Part Two of my history of the Pittstown Inn ended with the death of Moore Furman in 1808. Part three will describe the Inn’s 19th century owners and its innkeepers—quite often not the same people.
part three in the series, The Route Not Taken
This is part three of my series on the Delaware Flemington Railroad Company. Part One was an article by Egbert T. Bush describing the birth and death of the company. Part Two described the reasons for the company’s failure and how its directors fared afterwards. This article will focus on the route that was planned for the new rail line.1
This post is a return to Egbert T. Bush’s article “Sandy Ridge Long a Farm Community,” the first half of which was published last month (“Sandy Ridge, part four.”) Today I resume with Mr. Bush’s description of a small lot on Sandy Ridge Road, where once stood a house that is now long gone. (Block 54 Lot 10).
This is my second article on the neighborhood of Sandy Ridge in Delaware Township. The previous article was written by Jonathan M. Hoppock in 1905 (and heavily annotated by me.) Today’s article was written by Egbert T. Bush, over 25 years later.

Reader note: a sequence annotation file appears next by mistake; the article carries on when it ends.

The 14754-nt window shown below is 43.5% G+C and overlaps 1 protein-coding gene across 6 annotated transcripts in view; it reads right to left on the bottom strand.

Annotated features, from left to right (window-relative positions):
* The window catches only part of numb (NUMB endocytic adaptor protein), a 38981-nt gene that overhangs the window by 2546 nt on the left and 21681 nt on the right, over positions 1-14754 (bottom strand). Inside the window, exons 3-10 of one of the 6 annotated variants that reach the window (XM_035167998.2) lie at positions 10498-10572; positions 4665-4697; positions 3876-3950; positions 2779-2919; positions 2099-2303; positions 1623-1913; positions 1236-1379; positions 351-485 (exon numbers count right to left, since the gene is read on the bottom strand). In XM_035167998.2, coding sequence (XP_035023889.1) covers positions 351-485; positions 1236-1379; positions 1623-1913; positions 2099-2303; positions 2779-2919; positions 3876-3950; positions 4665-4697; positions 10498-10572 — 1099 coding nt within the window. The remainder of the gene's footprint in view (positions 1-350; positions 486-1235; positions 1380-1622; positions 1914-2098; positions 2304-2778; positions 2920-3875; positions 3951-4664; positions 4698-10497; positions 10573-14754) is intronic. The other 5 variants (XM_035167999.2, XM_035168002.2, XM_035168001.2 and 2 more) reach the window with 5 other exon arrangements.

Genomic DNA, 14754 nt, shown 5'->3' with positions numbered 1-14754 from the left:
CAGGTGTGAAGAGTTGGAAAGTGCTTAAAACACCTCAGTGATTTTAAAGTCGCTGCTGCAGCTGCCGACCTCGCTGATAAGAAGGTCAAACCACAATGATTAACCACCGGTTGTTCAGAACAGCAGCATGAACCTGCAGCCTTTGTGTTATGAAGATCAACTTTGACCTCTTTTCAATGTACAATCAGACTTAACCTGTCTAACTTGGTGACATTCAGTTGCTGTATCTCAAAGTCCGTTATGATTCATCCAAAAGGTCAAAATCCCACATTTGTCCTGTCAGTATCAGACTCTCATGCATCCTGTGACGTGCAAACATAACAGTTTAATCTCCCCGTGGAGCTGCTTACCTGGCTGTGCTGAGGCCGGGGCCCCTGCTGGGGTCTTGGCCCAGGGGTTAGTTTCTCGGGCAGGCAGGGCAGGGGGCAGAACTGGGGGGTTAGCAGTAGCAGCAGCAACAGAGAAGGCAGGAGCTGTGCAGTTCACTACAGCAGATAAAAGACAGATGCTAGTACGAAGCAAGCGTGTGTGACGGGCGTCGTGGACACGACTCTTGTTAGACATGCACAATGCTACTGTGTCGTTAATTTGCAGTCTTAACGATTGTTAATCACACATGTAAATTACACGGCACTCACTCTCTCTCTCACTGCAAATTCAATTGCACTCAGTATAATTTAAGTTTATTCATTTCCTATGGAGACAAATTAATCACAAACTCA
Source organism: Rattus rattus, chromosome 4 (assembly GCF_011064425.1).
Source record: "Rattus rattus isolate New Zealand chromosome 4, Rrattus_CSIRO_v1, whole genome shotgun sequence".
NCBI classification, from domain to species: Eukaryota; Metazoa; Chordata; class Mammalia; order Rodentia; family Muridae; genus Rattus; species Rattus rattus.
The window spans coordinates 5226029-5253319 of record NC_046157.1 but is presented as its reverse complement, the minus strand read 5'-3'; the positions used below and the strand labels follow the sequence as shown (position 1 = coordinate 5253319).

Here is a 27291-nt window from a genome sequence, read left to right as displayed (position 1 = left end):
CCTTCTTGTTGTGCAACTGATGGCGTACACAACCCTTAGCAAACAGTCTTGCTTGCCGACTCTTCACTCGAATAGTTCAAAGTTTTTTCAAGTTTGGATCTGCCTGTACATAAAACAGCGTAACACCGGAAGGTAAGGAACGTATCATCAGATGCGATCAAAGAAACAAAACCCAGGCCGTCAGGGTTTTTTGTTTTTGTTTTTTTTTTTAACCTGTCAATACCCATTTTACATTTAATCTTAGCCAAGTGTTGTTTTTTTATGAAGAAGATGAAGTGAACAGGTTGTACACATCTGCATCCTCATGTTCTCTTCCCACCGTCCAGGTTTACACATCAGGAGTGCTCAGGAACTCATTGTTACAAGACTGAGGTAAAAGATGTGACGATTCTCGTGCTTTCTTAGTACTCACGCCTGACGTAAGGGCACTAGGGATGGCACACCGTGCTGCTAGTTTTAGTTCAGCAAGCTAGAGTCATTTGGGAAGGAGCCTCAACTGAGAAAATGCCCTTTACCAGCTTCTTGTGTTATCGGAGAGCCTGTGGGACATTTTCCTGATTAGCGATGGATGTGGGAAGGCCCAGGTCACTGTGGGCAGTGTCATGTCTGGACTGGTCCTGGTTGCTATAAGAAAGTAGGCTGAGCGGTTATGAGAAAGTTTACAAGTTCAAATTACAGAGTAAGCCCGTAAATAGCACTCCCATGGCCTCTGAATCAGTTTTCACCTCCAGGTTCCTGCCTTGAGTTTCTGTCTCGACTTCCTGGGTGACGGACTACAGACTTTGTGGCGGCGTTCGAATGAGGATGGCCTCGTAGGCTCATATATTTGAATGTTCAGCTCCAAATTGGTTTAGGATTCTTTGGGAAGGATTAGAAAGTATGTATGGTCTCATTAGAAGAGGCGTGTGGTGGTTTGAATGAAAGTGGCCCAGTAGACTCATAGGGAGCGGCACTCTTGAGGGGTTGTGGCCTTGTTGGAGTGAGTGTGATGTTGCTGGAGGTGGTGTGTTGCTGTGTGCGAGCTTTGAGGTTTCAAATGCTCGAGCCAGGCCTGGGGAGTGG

This past fall, an application was prepared to create a Sandy Ridge Historic District in Delaware Township. This area is full of interesting properties, with the old Sandy Ridge Baptist Church standing at its center.
The Hunt Family was well-known in Hunterdon County from its earliest years, both in the county as it is known today, and in the part of it that was divided off to become Mercer County. For proof of that, just check out the index for Dr. Eli F. Cooley’s Genealogy of Early Settlers in Trenton and Ewing “Old Hunterdon County” New Jersey. You will find Hunt names filling two pages there.
Given that the Stockton Inn is now for sale, and a radical proposal for development of the site has been offered by the seller, I thought it would be appropriate to publish this article by Mr. Bush about a previous “improvement” to the Borough that took place not far from the Inn.